I vote for women

UPDATE: I voted!  I tried and gathered all last-minute available information. I found this website rather useful. In the end I defaulted twice. The comments also pushed me to look for some relevant statistics. I may do another post about that later. In the meanwhile look e.g. at the first chart here (Approval in mid-August of first year). Look at the last five presidents. What do you think of sex as a proxy?


Tomorrow is election day in my city, Newton MA. I am happy to participate in this election because I feel that at the local level my votes can make a difference. This is also because I am asked to cast an unusually large number of votes, something like 10 or maybe 20. This number is so high that for the majority of the candidates I will have absolutely zero information, except their names on the ballot. In such cases I have decided to vote for women.

I think many things would be a lot better if women were in control. Because women tend to have a greater appreciation for life, health, and the environment. Their actions are also generally less myopic.

This default vote is overturned by the slightest relevant information I have. In one such case, I won’t vote for a candidate who advocates a more vibrant Newton, and growth. I will vote for the opponent who instead advocates protecting the city. I want Newton to stay the way it is: dead.

Unfortunately, there isn’t much discussion of the issues I really care about, like heavily protected bike lanes.

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9 thoughts on “I vote for women

  1. Tomorrow is the day I have to finalize graduate school acceptances at the CS department at University of Nowhere. I am happy to participate in this process because I know that these decisions have a major impact on the future of those accepted. This is also because I am asked to decide among an unusually large number of applicants, something like 50 or maybe 80. This number is so high that I am unable to gather enough information to completely decide, and many applications seem pretty much equivalent to me. In such cases I have decided to accept the men.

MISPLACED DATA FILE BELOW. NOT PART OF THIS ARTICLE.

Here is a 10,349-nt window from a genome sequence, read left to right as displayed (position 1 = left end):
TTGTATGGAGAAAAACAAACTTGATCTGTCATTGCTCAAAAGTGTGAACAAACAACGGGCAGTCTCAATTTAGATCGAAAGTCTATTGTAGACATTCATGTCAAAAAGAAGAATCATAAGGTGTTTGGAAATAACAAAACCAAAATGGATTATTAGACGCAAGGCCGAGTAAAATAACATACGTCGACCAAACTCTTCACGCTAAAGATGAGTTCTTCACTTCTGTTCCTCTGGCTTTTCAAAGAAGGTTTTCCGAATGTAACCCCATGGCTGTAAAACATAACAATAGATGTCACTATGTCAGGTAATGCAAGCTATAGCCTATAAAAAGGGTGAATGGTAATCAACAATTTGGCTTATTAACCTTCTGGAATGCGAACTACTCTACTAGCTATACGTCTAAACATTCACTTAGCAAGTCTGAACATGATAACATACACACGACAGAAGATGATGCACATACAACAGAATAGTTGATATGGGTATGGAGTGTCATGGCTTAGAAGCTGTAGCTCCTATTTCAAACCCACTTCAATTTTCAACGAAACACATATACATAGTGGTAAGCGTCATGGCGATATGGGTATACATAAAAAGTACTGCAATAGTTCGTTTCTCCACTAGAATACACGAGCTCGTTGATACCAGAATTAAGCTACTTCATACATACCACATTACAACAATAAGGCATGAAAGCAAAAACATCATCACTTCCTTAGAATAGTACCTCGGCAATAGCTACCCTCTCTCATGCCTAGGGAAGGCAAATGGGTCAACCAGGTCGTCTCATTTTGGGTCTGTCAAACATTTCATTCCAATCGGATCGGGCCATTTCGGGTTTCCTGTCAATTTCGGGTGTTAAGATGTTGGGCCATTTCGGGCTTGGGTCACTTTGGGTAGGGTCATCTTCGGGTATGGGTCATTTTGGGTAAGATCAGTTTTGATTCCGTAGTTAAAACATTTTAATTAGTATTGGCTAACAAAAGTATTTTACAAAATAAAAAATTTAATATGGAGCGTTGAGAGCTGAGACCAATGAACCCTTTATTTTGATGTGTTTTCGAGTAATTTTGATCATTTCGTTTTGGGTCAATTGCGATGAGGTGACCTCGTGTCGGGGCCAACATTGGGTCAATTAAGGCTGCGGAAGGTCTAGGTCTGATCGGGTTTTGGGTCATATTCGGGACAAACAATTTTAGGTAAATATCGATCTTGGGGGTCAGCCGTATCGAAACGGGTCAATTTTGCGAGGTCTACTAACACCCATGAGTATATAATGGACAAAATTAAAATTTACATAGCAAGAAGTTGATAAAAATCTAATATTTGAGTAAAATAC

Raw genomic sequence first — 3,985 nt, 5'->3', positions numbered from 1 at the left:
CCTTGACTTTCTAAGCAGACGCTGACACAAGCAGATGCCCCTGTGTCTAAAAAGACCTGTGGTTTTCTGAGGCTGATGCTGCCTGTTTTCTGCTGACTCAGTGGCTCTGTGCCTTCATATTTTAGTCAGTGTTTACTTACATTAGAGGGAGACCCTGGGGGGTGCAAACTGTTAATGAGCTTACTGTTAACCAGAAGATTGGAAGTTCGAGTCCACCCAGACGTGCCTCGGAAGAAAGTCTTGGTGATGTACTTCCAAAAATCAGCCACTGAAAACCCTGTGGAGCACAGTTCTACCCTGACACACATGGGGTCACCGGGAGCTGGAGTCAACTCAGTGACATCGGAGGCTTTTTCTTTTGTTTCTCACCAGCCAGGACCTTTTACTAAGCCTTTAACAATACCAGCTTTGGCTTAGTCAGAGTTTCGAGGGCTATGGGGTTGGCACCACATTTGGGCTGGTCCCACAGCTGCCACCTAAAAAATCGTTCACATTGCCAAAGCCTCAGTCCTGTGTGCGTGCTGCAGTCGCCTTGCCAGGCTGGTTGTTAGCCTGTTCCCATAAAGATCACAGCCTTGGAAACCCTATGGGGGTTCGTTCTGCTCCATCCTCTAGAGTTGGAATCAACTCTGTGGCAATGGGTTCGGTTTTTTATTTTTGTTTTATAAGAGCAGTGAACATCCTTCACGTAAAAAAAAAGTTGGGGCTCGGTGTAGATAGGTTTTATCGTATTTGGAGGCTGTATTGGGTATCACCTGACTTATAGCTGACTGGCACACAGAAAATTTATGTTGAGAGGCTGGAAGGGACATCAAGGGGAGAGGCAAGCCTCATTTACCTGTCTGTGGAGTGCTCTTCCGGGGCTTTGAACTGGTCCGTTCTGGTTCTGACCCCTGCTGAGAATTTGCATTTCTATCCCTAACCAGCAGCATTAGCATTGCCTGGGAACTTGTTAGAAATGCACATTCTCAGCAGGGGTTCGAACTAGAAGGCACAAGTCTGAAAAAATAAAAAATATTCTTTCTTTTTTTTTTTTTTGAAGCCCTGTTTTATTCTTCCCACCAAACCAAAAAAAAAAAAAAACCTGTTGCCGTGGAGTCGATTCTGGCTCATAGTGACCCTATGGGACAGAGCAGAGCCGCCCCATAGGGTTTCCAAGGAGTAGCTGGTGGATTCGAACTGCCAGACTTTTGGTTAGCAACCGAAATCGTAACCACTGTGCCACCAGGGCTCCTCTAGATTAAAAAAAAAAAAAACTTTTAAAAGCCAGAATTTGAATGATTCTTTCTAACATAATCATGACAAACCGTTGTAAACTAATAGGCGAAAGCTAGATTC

Women tend to have a greater appreciation for social life, personal health, and a positive working environment. Their actions are also generally less myopic.

    Men are therefore better graduate students: they socialize less, take less time to care for themselves, endure poor working conditions, long hours, and deadline sprints. They are myopically willing to work on the research problems I give them.

  2. This post is made by a graduate student in TCS at a well-known school, after consulting with other TCS graduate students of varying backgrounds (men, women, whites, non-whites, etc.). The views below are entirely my own (except when stated otherwise), but everyone I talked to expressed similar opinions. I would stand by my opinion publicly, but I post this anonymously as I am a junior member of this community, and you are in a position of power in the TCS community.

    I believe there are justifiable reasons for biasing your votes in favor of women, including:
    1. A belief that there is bias (conscious or unconscious) against women, so biasing in favor to correct for this;
    2. A preference for diversity in politics, as women are currently far outnumbered by men;